What type of cameras do you shoot with?

By and large all of my work is done with the Canon 5D Mark II, of which I own a pair. I love to shoot with my Mamiya RZ 67 Pro II – which is a heavy, medium format camera – but it is normally too expensive for most jobs, so I keep it for personal projects. It always bewildered me what a different shooter I am depending on the camera I’m using – which is of course an unconscious and perhaps unavoidable reaction. I am reminded of a story by JL Borges which depicts two duelists as the instruments of the knives they were wielding… I wonder to what extent we become the instrument of the camera we are shooting with.




What is your favorite photography accessory, other than your camera?

Is my frequent flyer card a photography accessory? Because it certainly makes my traveling for shoots much easier! Other than that I’m pretty diverse – the only thing I always take are the lens cleaners. Everything else depends on the shoot and my mood.

If you had to choose one lens which one would it be and why?

The Canon EF 85mm 1.2; not because it is so peculiar or unique, but because it is my comfort zone lens. If something it’s not working, I know I can go there and get a nice shot.

What is your favorite computer/editing accessory, other than your computer?!

I use Lightroom together with the Adobe Suite – but I usually reserve the term ‘favorite’ for those things that I really like. In this case I use Lightroom more by chance than by choice, and I don’t particularly enjoy the hours upon hours of editing. In that sense +PS Suite has been a true saver.



Cos we just have to ask…!! 😉 What is your favorite +PS tool?? And how has it improved workflow time?

I find that Fashion Editorial lends itself the easiest to my lighting style. Of course it depends on the mood that the photograph demands, but when I have creative control of the shoot – I find that this preset works 90% of the time. And about the time saved, the suite proved invaluable on the project I just finished: Contrary to norm, we needed to make 3 sessions look like half a dozen or more – it would’ve been a gargantuan job to craft these from scratch on 40 different portfolios. +PS made the job so incredibly faster – particularly because it gave the TV editors a quick look of what the options were.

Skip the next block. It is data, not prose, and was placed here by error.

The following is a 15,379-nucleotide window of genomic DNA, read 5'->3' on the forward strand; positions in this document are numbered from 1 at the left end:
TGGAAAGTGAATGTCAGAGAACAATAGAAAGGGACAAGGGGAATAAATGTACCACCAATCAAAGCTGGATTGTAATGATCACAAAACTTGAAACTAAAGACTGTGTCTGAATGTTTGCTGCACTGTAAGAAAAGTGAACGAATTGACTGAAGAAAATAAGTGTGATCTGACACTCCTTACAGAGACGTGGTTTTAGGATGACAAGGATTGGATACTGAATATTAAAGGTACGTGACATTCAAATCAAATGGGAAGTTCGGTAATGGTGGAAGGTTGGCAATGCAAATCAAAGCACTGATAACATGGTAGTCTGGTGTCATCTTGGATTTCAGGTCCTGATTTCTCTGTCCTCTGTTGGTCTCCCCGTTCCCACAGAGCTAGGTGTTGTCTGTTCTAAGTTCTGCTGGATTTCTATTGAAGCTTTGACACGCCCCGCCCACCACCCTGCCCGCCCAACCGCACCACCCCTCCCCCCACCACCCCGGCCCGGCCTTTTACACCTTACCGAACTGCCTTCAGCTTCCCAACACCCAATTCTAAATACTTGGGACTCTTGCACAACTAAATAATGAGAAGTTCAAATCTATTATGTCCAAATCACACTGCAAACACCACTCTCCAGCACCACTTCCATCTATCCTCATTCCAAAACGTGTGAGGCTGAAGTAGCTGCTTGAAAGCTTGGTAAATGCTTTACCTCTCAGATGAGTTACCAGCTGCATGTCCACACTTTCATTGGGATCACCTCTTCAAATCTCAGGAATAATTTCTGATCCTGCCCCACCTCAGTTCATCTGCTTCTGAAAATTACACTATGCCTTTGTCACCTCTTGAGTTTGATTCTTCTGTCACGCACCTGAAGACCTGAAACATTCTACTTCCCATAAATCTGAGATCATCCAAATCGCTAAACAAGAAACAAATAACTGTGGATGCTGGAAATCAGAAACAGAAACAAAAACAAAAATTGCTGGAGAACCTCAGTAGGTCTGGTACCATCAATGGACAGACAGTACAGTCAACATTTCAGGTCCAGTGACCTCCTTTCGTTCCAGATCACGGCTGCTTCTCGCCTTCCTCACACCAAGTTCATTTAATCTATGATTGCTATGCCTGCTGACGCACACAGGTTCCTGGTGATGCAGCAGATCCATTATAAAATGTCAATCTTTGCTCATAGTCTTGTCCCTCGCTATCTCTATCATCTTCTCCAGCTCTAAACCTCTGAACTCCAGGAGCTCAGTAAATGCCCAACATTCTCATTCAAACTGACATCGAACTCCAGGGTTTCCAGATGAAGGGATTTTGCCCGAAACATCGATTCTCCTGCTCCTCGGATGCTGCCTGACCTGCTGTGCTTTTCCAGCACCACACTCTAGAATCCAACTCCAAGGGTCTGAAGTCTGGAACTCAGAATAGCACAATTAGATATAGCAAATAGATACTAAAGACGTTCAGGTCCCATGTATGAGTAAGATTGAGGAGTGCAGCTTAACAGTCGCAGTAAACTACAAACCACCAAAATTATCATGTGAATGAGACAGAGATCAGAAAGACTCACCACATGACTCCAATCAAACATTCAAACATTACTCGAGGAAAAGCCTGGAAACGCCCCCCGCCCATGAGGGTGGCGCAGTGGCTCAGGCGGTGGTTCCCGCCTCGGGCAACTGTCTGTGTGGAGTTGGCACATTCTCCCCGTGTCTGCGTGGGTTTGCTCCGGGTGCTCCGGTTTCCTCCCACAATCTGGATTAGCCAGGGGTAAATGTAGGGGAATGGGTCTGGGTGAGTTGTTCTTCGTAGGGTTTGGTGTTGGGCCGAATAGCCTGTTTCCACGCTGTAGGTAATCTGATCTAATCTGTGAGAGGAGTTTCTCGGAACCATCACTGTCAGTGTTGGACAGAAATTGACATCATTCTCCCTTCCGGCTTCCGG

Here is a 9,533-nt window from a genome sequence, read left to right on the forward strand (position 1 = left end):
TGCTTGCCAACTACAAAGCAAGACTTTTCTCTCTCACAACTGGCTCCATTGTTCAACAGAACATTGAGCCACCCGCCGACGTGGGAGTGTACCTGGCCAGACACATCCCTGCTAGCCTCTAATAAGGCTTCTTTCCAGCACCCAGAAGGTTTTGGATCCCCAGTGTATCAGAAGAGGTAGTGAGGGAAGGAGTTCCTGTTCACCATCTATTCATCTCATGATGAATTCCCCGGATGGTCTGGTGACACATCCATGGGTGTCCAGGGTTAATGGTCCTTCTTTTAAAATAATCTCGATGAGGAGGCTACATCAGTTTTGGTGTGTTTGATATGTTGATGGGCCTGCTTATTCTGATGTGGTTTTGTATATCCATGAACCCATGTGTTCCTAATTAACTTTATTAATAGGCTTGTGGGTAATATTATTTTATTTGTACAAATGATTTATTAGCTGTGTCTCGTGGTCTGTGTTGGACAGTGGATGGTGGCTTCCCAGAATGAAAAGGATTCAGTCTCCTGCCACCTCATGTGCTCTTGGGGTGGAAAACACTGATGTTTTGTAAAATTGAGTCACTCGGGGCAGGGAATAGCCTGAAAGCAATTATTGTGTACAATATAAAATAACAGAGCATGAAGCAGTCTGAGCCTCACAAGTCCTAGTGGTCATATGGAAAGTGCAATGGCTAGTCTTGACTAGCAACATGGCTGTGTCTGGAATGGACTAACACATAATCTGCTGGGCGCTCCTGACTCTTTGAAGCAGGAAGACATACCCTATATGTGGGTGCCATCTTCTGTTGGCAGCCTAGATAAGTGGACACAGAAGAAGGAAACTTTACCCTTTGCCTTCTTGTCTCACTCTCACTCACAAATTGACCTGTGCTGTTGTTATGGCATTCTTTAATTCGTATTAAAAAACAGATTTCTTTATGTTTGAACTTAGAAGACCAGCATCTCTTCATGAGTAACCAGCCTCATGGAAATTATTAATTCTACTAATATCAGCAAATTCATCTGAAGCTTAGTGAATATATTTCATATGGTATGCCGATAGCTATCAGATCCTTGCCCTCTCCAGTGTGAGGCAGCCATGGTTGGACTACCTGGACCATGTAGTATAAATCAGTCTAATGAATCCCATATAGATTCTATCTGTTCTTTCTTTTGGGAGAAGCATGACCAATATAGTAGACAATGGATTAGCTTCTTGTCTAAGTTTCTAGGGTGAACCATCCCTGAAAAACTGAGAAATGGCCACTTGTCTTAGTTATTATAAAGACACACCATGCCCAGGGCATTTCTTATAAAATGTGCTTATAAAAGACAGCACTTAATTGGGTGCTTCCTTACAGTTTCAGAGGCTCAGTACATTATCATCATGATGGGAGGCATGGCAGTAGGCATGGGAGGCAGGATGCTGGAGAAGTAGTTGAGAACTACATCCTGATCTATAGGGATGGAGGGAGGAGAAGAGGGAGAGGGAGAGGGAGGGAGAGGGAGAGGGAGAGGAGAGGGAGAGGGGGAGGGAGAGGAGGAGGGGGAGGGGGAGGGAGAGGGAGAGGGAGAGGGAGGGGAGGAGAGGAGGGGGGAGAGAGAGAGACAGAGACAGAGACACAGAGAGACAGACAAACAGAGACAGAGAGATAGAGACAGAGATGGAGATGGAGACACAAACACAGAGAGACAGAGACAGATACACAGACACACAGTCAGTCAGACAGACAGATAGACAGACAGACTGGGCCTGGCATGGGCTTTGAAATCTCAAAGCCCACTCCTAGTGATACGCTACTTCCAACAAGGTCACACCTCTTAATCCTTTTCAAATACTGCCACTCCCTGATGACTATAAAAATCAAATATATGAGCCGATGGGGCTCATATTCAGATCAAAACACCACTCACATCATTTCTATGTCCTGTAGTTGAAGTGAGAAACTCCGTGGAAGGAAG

Do you maintain a studio or do you rent one when needed?

I gave up my studio when I left New York – I found myself using it less and less. Who knows? There is a certain comfort about having your own place to let your creativity run wild… But for now I’m more of a nomad.

Do you play music whilst shooting? If so, what are you digging right now? 

Only all the time. When you have a team working in silence the space becomes awkward (that is in fact why they put music on elevators). As far as the ‘what’, I love Sebastien Tellier because his music is sexy and unobtrusive (and also because he looks like someone who’s crazy, although this is just personal preference), but lately I’ve been relying on Spotify playlists put together by someone else – which is embarrassing to admit for someone who started precisely on the music scene.

Three photography pet hates and why?

I’ll be hard pressed to come up with three… I think the one thing that bothers me the most is that idea installed on most people that there is a secret button in all cameras that photographers press and pictures just come up better. I can’t count the times that I’ve been handed a camera by someone saying ‘hey, you take the picture, you’re a photographer’ – but then when you try to organize the group or move them to a different background, they all scoff… Well – that is what taking a photograph really is. If you just want someone to press the shutter while you stand there, anyone can do the trick.

Where would you wish to wake up tomorrow?

South East Asia. I had the opportunity to travel around Asia a great deal on the last two years and I have become convinced that if I were younger – or more ballsy – I would be relocating to Shanghai without further thought. Of course this is speaking on a broader scale – more specifically, there is never a day that I wouldn’t be happy to wake up in the VIIIe arrondissement with the entire day ahead to wander. I am the quintessential ‘flaneur’.

What five words would your friends use to describe you?

Adventurous. Loyal. Creative. Dependable. Resourceful. Not that they would say any of this to my face, mind you, but if you were to ask them – I think that’s what they would come up with.

What lies ahead for you? 

Who hasn’t dreamed of a book of his or her work? I’m only now starting to reach that level where you have enough material to justify it – and as soon as the TV show is finished, that will undoubtedly occupy the best of my next years.